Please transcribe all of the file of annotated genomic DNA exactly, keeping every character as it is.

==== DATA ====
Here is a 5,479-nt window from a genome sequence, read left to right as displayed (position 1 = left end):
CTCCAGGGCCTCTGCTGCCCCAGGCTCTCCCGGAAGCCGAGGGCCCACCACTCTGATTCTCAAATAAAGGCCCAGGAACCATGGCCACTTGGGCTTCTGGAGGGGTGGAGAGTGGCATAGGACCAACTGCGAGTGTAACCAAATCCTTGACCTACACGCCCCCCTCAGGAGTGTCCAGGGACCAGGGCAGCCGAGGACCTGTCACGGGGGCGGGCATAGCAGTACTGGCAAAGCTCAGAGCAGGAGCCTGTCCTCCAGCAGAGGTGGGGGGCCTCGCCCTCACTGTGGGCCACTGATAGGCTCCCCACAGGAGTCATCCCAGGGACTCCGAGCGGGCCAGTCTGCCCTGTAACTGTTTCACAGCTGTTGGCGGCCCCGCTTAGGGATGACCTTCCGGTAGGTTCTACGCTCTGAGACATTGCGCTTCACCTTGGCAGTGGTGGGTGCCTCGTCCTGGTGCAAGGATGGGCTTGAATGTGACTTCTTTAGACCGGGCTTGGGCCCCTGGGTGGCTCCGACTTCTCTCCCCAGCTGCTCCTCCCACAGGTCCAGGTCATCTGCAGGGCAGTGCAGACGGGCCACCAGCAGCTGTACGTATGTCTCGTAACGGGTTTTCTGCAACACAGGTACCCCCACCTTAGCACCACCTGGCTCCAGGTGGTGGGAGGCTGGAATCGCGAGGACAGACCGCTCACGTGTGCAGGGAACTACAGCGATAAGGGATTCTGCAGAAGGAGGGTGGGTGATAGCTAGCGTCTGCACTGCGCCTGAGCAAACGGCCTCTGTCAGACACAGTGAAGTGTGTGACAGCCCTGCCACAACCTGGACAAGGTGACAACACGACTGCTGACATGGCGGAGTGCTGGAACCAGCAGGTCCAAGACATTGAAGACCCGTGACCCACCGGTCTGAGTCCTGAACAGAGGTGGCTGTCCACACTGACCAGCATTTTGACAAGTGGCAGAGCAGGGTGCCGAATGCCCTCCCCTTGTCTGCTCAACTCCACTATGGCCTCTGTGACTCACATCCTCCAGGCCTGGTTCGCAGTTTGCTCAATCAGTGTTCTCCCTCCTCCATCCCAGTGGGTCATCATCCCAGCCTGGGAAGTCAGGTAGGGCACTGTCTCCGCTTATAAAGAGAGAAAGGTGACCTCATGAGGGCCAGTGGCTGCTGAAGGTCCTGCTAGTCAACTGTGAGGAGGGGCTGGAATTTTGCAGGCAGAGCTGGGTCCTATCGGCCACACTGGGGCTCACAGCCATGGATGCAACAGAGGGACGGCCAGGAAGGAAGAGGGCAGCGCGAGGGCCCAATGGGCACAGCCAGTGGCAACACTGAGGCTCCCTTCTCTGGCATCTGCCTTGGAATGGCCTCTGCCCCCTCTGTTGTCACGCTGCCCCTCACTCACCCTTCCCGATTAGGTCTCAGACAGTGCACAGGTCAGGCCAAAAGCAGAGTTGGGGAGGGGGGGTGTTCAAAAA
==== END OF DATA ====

Here is a 5,479-nt window from a genome sequence, read left to right as displayed (position 1 = left end):
CTCCAGGGCCTCTGCTGCCCCAGGCTCTCCCGGAAGCCGAGGGCCCACCACTCTGATTCTCAAATAAAGGCCCAGGAACCATGGCCACTTGGGCTTCTGGAGGGGTGGAGAGTGGCATAGGACCAACTGCGAGTGTAACCAAATCCTTGACCTACACGCCCCCCTCAGGAGTGTCCAGGGACCAGGGCAGCCGAGGACCTGTCACGGGGGCGGGCATAGCAGTACTGGCAAAGCTCAGAGCAGGAGCCTGTCCTCCAGCAGAGGTGGGGGGCCTCGCCCTCACTGTGGGCCACTGATAGGCTCCCCACAGGAGTCATCCCAGGGACTCCGAGCGGGCCAGTCTGCCCTGTAACTGTTTCACAGCTGTTGGCGGCCCCGCTTAGGGATGACCTTCCGGTAGGTTCTACGCTCTGAGACATTGCGCTTCACCTTGGCAGTGGTGGGTGCCTCGTCCTGGTGCAAGGATGGGCTTGAATGTGACTTCTTTAGACCGGGCTTGGGCCCCTGGGTGGCTCCGACTTCTCTCCCCAGCTGCTCCTCCCACAGGTCCAGGTCATCTGCAGGGCAGTGCAGACGGGCCACCAGCAGCTGTACGTATGTCTCGTAACGGGTTTTCTGCAACACAGGTACCCCCACCTTAGCACCACCTGGCTCCAGGTGGTGGGAGGCTGGAATCGCGAGGACAGACCGCTCACGTGTGCAGGGAACTACAGCGATAAGGGATTCTGCAGAAGGAGGGTGGGTGATAGCTAGCGTCTGCACTGCGCCTGAGCAAACGGCCTCTGTCAGACACAGTGAAGTGTGTGACAGCCCTGCCACAACCTGGACAAGGTGACAACACGACTGCTGACATGGCGGAGTGCTGGAACCAGCAGGTCCAAGACATTGAAGACCCGTGACCCACCGGTCTGAGTCCTGAACAGAGGTGGCTGTCCACACTGACCAGCATTTTGACAAGTGGCAGAGCAGGGTGCCGAATGCCCTCCCCTTGTCTGCTCAACTCCACTATGGCCTCTGTGACTCACATCCTCCAGGCCTGGTTCGCAGTTTGCTCAATCAGTGTTCTCCCTCCTCCATCCCAGTGGGTCATCATCCCAGCCTGGGAAGTCAGGTAGGGCACTGTCTCCGCTTATAAAGAGAGAAAGGTGACCTCATGAGGGCCAGTGGCTGCTGAAGGTCCTGCTAGTCAACTGTGAGGAGGGGCTGGAATTTTGCAGGCAGAGCTGGGTCCTATCGGCCACACTGGGGCTCACAGCCATGGATGCAACAGAGGGACGGCCAGGAAGGAAGAGGGCAGCGCGAGGGCCCAATGGGCACAGCCAGTGGCAACACTGAGGCTCCCTTCTCTGGCATCTGCCTTGGAATGGCCTCTGCCCCCTCTGTTGTCACGCTGCCCCTCACTCACCCTTCCCGATTAGGTCTCAGACAGTGCACAGGTCAGGCCAAAAGCAGAGTTGGGGAGGGGGGGTGTTCAAAAA